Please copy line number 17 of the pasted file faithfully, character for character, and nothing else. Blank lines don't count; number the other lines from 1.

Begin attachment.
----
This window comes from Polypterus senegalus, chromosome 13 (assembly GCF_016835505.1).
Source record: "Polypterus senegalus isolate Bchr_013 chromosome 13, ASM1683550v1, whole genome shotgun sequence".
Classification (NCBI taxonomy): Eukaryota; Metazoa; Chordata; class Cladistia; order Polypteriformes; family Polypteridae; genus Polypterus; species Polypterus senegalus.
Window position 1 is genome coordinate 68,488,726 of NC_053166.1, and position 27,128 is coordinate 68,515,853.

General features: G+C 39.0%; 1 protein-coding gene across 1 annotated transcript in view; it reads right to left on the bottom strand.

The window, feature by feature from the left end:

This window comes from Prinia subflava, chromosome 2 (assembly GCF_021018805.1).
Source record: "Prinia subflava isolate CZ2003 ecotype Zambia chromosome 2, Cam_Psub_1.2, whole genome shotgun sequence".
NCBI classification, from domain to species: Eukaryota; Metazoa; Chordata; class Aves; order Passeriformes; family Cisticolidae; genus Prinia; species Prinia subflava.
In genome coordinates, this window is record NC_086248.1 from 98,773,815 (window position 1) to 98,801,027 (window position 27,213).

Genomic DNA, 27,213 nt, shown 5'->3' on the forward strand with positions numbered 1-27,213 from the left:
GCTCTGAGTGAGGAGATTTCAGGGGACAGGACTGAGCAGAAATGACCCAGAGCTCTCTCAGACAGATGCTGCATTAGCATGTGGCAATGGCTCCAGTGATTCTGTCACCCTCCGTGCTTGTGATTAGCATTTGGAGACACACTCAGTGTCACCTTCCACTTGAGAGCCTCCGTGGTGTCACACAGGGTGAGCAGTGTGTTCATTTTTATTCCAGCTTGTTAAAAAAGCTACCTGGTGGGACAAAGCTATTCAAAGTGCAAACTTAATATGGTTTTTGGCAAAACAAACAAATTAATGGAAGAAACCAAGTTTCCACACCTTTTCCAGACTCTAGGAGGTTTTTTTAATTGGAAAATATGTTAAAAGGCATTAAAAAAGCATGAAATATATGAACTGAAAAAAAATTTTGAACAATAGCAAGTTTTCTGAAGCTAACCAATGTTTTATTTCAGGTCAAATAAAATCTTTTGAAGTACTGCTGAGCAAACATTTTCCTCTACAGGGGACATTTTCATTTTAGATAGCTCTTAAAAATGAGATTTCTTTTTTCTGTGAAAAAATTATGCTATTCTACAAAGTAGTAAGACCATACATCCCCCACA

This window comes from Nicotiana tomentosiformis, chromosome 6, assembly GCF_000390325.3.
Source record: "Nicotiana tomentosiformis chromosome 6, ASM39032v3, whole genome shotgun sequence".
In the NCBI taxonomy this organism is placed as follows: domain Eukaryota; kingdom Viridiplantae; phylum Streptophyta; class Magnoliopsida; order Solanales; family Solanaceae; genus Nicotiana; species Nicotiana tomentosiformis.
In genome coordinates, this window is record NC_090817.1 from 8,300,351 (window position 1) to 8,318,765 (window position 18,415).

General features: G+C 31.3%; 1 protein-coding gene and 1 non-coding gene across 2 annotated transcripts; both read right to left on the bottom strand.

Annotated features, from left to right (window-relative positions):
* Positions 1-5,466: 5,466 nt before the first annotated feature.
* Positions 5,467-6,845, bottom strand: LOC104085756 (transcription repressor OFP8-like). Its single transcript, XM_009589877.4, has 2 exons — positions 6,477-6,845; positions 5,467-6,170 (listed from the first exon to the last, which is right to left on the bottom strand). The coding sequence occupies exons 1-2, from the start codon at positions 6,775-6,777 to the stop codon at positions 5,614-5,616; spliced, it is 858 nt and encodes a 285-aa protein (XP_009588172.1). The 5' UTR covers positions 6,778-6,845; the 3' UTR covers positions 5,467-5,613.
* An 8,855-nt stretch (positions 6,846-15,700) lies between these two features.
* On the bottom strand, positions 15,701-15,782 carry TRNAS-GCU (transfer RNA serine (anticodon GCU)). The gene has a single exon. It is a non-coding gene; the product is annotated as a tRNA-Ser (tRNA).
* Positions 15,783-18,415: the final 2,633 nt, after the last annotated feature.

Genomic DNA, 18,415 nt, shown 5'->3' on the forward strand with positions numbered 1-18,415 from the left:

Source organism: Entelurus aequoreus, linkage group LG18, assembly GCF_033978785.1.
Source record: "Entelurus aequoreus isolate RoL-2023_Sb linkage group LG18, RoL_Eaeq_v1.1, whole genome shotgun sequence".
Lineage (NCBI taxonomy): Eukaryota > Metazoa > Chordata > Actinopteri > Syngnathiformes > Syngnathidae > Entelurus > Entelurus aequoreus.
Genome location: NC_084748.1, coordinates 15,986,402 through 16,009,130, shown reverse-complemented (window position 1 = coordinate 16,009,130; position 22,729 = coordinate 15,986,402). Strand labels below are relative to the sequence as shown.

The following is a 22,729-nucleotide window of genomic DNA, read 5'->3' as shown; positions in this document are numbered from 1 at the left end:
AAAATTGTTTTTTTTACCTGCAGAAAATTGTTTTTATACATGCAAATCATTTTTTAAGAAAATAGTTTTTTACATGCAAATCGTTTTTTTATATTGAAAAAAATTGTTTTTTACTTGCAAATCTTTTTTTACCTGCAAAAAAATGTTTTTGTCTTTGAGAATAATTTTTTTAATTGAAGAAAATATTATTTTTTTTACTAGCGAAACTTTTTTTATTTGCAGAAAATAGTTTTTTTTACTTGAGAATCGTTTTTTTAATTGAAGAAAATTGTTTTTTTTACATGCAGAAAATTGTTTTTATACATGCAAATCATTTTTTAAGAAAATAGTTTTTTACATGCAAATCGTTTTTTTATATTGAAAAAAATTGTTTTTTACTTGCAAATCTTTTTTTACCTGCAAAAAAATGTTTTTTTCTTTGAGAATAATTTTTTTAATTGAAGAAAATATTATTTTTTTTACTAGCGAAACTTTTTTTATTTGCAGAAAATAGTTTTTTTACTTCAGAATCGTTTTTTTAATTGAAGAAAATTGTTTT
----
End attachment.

General features: G+C 31.3%; 1 protein-coding gene and 1 non-coding gene across 2 annotated transcripts; both read right to left on the bottom strand.